Possession of the private key to claim the refund
Timeout block height of the swap reached
It was the second condition that drove us and our users crazy and we absolutely understand that after the frustrating experience of a failed swap, a wait time of a day or even up to 4 (!) days before one could get the locked bitcoin back, is simply adding insult to injury. But why did one need to wait until refunds could be claimed?
Boltz uses a pretty standard Atomic Swap Protocol, leveraging Hash Time Locked Contracts or HTLCs for short. This means, swaps are secured by a time-lock and a hash-lock. The hash-lock, used when everything goes as planned, unlocks both swap transactions with a secret that the user controls. Here a video for the ones interested in more details and a hands-on demo:
But the crucial element for the wait time is the time-lock. It secures the atomic swap by giving both parties timeouts. These timeouts are important as they give both sides enough time to complete their part of the swap protocol. The algorithm outlined here describes this with an example. In conclusion:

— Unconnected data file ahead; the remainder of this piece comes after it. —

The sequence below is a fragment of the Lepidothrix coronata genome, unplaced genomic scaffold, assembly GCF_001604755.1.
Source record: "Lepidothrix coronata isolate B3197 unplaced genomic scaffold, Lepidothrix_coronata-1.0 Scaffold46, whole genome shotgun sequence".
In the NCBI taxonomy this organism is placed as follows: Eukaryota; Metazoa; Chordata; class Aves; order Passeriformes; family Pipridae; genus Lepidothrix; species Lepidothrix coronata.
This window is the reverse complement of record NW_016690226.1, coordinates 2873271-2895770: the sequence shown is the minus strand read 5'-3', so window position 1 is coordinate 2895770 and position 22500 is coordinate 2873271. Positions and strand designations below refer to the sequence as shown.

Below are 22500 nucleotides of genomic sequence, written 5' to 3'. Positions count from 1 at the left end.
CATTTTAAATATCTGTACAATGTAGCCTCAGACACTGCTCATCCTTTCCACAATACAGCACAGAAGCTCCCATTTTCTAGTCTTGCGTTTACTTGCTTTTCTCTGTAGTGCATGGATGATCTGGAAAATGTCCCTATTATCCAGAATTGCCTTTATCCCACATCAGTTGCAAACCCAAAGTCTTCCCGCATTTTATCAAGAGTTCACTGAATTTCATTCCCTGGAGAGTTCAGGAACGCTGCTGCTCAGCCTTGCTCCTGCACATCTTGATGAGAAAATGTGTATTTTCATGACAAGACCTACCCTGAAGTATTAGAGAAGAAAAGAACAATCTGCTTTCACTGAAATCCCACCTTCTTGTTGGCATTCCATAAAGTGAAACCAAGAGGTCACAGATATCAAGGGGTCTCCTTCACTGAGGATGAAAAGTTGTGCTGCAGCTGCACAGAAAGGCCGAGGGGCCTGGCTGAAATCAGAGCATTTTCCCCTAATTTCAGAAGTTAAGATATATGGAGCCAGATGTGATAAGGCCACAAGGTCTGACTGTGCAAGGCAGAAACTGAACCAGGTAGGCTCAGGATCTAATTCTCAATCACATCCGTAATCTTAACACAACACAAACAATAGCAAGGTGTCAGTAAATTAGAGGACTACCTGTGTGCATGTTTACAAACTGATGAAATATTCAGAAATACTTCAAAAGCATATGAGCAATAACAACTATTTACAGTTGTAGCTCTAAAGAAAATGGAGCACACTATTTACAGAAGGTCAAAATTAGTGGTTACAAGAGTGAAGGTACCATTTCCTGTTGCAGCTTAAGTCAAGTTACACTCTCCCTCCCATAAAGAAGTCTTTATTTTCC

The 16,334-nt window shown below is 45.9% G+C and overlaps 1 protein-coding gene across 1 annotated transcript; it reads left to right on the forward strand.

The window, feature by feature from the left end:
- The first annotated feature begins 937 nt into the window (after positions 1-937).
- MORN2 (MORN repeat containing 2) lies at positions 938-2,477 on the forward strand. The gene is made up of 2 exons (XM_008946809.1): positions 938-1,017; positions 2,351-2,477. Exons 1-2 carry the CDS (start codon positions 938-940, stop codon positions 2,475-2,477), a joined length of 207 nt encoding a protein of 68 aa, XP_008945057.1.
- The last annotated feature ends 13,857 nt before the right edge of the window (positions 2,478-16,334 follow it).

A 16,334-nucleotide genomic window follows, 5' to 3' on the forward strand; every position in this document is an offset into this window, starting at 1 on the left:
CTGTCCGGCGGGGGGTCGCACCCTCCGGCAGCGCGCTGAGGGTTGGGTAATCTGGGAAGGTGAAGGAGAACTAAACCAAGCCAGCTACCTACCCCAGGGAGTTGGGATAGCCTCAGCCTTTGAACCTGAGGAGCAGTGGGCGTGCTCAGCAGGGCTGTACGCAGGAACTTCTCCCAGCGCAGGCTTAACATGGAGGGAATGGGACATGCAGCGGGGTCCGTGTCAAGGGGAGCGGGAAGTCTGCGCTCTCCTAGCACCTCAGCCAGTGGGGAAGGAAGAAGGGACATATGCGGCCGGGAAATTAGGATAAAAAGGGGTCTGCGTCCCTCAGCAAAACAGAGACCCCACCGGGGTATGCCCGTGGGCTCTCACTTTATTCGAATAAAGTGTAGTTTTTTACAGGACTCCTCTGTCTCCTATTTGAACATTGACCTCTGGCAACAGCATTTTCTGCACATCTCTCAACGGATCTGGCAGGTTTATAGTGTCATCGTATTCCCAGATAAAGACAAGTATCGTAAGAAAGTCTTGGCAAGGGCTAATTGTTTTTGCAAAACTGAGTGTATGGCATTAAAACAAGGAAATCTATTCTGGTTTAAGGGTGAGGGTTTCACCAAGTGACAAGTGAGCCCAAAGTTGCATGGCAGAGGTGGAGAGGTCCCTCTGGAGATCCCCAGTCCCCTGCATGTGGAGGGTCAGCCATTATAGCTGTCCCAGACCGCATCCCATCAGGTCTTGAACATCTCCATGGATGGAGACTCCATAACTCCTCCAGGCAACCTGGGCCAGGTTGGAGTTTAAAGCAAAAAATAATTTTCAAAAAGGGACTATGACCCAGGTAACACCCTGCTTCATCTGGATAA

It’s the previously agreed-upon timeouts that Boltz users needed to wait before they could claim their refund.
How Cooperation Enables Immediate Refunds
Taproot Swaps to the rescue! Today, we are excited to finally do away with waiting 🥳
How? Let’s start with the insight that all Atomic Swap primitives described above still hold true. With Taproot Swaps we simply added one additional way to refund, based on the idea:
“What if both parties talk to each other and agree on an earlier refund?”
We can already derive that the requirement for the concept to work is for both parties, users and Boltz, to have a way to exchange information. As Boltz is always online and ready to talk via its API, it just needs the user to do so via a Boltz client like our Web App. Here is how it works:
When a new Taproot Swap is created, we use Musig2 to aggregate a Schnorr public key by combining a public key from the user with one of Boltz. This aggregated public key then gets tweaked with the hash of scripts. As of today, we are using two scripts: one to claim bitcoins for successful swaps and one to refund for failed swaps. This structure allows for three ways of spending:
The claim script
The refund script
An aggregated signature created by the two private keys of the public keys with which the aggregated public key was created
Using an aggregated signature to spend is called key path spend in the context of Taproot. This can be done when all parties, in our case the user and us, agree on spending bitcoins this way. This is precisely what Cooperative Immediate Refunds do.